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WDAY: The News Leader

Published January 07, 2011, 08:24 AM

Should Twain Classics be Censored for Racial Language?

FARGO, ND (WDAY TV)-People across the country are outraged over controversial changes being made to two of the most popular and classic American novels, written back in the 1800's. An Alabama publisher is removing derogatory words and replacing them in Mark Twain's books The Adventures of Huckleberry Finn and Tom Sawyer.

By: Travis Skonseng, WDAY

FARGO, ND (WDAY TV)-People across the country are outraged over controversial changes being made to two of the most popular and classic American novels, written back in the 1800's.

An Alabama publisher is removing derogatory words and replacing them in Mark Twain's books The Adventures of Huckleberry Finn and Tom Sawyer.

Parents and students have called for the removal of Huck Finn from reading lists for more than half a century. Some have even sued schools. It's the fourth most banned book in schools, but now that may change with a new option for readers.

“Changing the book is going to take away from the book,” said Diane Heiden of West Fargo.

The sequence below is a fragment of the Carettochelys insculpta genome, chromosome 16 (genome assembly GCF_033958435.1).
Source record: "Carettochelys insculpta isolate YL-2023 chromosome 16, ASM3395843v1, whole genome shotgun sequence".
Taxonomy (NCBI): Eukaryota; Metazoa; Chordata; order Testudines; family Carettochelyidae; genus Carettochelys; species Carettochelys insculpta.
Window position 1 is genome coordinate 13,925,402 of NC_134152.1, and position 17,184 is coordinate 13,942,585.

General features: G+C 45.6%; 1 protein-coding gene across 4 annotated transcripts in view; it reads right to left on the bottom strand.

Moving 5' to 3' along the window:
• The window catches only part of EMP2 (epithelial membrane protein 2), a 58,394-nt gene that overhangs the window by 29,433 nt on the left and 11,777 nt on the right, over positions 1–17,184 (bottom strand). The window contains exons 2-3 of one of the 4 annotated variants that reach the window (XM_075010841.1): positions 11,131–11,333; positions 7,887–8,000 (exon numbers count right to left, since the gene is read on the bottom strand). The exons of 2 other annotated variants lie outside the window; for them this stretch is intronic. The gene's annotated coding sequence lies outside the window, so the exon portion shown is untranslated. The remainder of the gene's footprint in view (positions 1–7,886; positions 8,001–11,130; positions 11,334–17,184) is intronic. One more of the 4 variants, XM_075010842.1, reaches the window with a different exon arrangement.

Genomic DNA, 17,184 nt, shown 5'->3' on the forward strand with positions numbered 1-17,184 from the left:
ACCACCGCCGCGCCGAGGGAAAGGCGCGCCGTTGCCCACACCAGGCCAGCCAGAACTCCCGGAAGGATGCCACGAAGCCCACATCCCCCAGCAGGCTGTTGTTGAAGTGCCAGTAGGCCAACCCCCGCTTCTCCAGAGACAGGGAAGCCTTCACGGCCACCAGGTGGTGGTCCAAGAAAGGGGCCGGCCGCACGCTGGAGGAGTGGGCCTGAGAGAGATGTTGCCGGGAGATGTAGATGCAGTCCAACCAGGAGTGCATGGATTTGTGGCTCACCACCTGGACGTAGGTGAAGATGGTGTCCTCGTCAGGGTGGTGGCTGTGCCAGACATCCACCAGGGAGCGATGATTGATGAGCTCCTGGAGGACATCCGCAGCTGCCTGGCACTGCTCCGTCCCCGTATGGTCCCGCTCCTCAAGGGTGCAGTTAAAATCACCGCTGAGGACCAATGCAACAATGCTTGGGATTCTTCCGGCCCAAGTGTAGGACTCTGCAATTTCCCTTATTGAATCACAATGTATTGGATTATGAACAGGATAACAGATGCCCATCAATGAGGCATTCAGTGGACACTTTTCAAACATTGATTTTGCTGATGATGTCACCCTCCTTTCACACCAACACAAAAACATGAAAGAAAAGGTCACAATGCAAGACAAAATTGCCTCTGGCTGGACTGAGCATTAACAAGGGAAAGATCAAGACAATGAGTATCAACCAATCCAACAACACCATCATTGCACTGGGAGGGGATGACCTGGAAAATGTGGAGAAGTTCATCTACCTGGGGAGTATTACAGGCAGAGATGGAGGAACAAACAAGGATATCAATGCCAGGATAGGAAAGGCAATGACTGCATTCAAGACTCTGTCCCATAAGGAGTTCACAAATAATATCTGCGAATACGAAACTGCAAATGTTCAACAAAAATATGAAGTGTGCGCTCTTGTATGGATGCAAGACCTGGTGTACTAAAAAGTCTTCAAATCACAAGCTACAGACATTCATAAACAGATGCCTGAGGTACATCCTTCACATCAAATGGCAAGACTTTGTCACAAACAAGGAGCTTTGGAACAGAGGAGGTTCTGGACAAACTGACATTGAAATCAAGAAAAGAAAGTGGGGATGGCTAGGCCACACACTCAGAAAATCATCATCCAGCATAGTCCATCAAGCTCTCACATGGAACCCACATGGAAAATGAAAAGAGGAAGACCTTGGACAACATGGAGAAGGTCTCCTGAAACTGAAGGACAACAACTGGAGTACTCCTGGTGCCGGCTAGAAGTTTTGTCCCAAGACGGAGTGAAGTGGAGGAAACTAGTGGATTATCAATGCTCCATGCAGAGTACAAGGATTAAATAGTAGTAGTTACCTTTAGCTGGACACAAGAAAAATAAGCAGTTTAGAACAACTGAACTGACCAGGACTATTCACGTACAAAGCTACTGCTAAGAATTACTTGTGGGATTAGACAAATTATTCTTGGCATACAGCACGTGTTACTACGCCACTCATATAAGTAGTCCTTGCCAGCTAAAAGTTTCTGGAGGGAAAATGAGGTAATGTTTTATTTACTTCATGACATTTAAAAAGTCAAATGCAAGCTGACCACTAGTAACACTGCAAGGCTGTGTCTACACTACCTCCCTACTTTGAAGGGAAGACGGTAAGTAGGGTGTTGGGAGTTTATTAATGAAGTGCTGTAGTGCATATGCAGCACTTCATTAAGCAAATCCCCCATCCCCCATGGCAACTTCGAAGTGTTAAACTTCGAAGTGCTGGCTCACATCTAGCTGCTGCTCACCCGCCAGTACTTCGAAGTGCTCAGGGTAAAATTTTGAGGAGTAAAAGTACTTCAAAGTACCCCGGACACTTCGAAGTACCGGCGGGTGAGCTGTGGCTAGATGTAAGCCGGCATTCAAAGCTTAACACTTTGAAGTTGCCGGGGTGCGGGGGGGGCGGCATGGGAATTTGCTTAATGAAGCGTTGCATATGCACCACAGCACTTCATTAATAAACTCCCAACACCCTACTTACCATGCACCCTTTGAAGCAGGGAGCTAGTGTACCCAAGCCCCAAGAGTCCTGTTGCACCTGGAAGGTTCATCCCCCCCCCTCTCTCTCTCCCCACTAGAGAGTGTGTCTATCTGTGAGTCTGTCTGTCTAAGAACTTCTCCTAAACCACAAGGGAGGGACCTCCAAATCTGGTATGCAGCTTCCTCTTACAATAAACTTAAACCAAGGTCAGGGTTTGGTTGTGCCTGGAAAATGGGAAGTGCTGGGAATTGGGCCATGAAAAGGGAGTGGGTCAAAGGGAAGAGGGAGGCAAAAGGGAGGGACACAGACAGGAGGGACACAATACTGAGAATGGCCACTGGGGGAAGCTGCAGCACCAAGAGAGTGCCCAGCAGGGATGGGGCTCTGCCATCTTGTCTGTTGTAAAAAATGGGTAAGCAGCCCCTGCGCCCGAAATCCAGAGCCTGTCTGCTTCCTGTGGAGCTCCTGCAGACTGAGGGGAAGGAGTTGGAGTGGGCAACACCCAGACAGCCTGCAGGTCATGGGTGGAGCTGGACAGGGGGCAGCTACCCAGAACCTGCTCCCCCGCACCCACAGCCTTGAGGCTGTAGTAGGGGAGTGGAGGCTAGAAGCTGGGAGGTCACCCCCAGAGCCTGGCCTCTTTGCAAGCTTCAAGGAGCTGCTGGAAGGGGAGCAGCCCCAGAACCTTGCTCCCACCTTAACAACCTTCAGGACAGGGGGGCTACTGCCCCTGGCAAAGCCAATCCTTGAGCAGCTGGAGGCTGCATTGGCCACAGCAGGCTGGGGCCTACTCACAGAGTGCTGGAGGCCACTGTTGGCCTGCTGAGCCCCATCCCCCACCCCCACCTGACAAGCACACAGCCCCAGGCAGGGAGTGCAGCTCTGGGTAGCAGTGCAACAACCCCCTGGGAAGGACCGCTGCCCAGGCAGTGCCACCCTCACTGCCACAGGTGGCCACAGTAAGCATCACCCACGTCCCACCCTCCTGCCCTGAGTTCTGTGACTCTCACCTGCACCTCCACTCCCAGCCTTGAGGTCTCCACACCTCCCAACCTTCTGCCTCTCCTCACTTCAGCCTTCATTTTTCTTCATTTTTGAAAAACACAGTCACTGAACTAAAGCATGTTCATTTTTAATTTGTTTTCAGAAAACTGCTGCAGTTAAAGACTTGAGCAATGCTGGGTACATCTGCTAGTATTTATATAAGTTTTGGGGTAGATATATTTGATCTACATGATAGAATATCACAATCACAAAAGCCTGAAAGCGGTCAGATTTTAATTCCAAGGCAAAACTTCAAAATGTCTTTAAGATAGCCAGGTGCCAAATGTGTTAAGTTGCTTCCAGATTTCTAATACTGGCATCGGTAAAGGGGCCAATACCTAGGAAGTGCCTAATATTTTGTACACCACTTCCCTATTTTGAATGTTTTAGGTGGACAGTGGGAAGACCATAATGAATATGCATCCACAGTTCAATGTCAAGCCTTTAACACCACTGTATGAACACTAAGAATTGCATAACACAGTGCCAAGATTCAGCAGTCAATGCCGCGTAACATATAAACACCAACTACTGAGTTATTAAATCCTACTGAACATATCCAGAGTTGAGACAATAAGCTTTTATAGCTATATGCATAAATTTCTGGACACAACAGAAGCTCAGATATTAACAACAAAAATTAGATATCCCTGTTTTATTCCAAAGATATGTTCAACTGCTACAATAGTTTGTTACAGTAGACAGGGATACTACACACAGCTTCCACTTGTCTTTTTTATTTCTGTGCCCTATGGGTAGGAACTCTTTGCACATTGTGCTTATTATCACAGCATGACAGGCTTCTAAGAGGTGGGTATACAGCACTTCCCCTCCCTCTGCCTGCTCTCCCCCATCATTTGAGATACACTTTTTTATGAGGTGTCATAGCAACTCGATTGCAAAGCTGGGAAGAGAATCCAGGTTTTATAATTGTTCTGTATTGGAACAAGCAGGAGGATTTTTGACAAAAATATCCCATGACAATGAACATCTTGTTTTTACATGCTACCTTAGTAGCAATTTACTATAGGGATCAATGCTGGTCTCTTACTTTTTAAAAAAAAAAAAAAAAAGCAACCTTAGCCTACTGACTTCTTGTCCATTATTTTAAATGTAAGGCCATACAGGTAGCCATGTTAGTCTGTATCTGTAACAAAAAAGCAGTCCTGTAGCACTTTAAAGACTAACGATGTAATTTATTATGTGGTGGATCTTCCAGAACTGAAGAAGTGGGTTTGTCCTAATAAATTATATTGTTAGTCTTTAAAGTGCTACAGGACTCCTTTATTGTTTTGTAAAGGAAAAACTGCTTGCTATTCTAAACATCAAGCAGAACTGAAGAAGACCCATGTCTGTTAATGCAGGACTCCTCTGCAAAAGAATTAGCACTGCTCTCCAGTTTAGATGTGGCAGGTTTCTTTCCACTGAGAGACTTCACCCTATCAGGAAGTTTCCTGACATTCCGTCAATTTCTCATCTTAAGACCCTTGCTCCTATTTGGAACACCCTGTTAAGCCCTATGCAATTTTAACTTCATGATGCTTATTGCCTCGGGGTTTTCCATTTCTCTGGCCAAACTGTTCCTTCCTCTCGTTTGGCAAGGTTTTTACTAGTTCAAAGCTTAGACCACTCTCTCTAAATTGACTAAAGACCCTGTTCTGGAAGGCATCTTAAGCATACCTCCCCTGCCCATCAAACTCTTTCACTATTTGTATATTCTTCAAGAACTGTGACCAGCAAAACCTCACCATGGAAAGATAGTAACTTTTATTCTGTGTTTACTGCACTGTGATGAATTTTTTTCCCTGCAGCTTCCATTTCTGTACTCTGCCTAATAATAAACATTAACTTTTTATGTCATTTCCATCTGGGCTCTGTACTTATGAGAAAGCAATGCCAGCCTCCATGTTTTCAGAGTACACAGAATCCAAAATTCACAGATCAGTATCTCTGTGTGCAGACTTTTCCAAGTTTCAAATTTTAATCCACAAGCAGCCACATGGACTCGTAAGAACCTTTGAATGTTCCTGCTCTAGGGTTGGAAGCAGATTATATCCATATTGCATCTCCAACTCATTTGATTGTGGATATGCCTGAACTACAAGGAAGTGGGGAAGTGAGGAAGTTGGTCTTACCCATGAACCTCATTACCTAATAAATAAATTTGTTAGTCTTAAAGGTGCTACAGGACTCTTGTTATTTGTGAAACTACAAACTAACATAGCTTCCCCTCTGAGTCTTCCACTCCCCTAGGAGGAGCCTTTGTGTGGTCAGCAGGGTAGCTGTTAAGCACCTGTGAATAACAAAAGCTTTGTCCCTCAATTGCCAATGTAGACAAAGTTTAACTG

It's a sentiment sweeping the nation. Critics like Heiden are upset a publisher is altering two books many people have loved and read for decades.

“To me it's just going to take away from what they're going to learn what it was really like in them days,” said Heiden.

The most significant change would be replacing the n-word with “slave” in Huck Finn and Tom Sawyer, first published in 1885. It’s an inflammatory racial epithet seen 4 times in Tom Sawyer, 219 in Huck Finn.

Opponents call the move censorship. They argue these are Mark Twain's books, and his writings or teachings about mankind, in a different time.

“I learned that there's a lot of diversity, and I learned a lot from the book just how two people from different backgrounds can depend on each other,” said Jena Piper of Moorhead.

Others are on the fence. They, like publisher Alan Gribbons, say the alterations will offer an option for people, offended by the offensive language.

“It's a good option to keep that out there for schools that want that so that the students that don’t like to get exposed to that sort of literature,” said Adeeti Katti of Fargo.

For Diane Heiden, the books are historical. She read them growing up in Frazee, a mainly white community in the 1980's.

“No I don't believe in the n-word. I don't think it should be used, but in that book, it's classic,” she said.

The publisher is changing the villain in Tom Sawyer from "injun Joe" to "indian Joe" and "half-breed" to "half-blood."

The revised editions will be published next month, with only 7,500 copies.

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